May 20, 20082008 年 5 月 20 日产品责任索赔驳回MAY 20, 2008
London Fischer LLP congratulates Anthony F. Tagliagambe and Brian A. Kalman on their victory in the case of Heimbuch v. Grumman- Olsen, in which the Appellate Division, Second Department unanimously reversed the trial court decision and dismissed with prejudice the remaining product liability claims against the defendants.
Plaintiff alleged that she sustained significant back and neck injuries when she raised the hood of her employer’s truck to perform an engine inspection. Plaintiff claimed that Grumman-Olsen defectively designed and manufactured the hood assembly because it was unreasonably difficult to lift. Plaintiff’s expert argued that the pneumatic lifting device was improperly situated in the hood assembly and did not sufficiently ease a user’s ability to raise the hood. Plaintiff also alleged that the Grumman-Olsen never manufactured the subject hood assembly with the pneumatic device because it was not present on the truck on the date of the accident.
Attorneys Anthony F. Tagliagambe and Brian A. Kalman filed a motion for summary judgment in Supreme Court, Nassau County. The trial court granted defendants’ motion to the extent of dismissing plaintiff’s defective manufacturing and breach of warranty claims but did not dismiss the defective design claims and failure to warn claims. All parties appealed from the trial court decision.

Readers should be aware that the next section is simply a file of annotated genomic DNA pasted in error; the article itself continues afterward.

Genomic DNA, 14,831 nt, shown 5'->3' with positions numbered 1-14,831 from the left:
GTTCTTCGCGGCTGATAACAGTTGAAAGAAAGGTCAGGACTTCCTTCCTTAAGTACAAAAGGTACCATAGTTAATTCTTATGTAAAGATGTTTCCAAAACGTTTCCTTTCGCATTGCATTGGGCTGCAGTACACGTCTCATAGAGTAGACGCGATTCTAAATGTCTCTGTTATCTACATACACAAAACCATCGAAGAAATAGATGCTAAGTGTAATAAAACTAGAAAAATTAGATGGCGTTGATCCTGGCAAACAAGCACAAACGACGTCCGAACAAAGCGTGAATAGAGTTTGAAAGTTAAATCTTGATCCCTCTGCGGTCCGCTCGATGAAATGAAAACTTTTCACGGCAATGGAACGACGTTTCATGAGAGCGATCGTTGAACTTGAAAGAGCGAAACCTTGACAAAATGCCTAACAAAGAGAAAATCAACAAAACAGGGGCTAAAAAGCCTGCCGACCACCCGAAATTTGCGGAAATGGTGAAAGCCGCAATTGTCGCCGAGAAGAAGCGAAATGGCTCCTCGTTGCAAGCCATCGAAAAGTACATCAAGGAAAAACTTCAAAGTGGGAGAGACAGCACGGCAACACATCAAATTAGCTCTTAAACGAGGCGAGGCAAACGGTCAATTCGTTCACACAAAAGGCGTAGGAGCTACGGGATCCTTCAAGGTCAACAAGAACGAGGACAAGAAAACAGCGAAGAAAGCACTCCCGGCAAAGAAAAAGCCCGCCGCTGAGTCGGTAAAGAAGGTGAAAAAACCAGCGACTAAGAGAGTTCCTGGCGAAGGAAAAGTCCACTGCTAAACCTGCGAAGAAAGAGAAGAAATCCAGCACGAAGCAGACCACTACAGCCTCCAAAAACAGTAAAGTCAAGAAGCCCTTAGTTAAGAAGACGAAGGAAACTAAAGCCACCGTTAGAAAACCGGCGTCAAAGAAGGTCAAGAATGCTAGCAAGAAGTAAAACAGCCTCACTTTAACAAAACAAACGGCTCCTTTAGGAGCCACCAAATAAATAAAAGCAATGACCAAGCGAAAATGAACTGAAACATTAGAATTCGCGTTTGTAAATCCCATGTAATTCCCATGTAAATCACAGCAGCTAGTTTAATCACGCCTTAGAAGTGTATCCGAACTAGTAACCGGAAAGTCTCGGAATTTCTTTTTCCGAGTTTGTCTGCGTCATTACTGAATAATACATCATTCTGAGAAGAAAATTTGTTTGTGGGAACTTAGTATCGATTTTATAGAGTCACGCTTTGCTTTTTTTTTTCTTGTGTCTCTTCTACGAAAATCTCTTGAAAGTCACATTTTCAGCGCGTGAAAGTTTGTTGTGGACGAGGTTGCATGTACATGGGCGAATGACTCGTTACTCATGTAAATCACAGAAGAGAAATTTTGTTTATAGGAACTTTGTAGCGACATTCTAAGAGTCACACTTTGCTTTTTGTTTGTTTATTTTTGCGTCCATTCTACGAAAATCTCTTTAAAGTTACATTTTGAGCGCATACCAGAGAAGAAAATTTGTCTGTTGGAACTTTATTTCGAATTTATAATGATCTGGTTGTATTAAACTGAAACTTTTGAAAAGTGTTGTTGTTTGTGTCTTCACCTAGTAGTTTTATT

The Appellate Division embraced our arguments regarding the need to dismiss the design defect claims and specifically held that:
. . .indeed, the plaintiff’s counsel acknowledged at oral argument of the appeal that the gas assist device was not on the truck at the time of the accident. Under the circumstances, any alleged defect in the design of the gas assist device was not a proximate cause of the injured plaintiff’s injuries.
The Appellate Division also embraced our arguments plaintiff’s failure to warn claim should be dismissed because plaintiff “was aware that the gas assist device was missing. Thus, any warning which the defendants could have issued would been ‘superfluous’ given the injured plaintiff’s ‘actual knowledge of the specific hazard that caused the injury.’
London Fischer LLP applauds the efforts of Mr. Tagliagambe and Mr. Kalman on behalf of our client.
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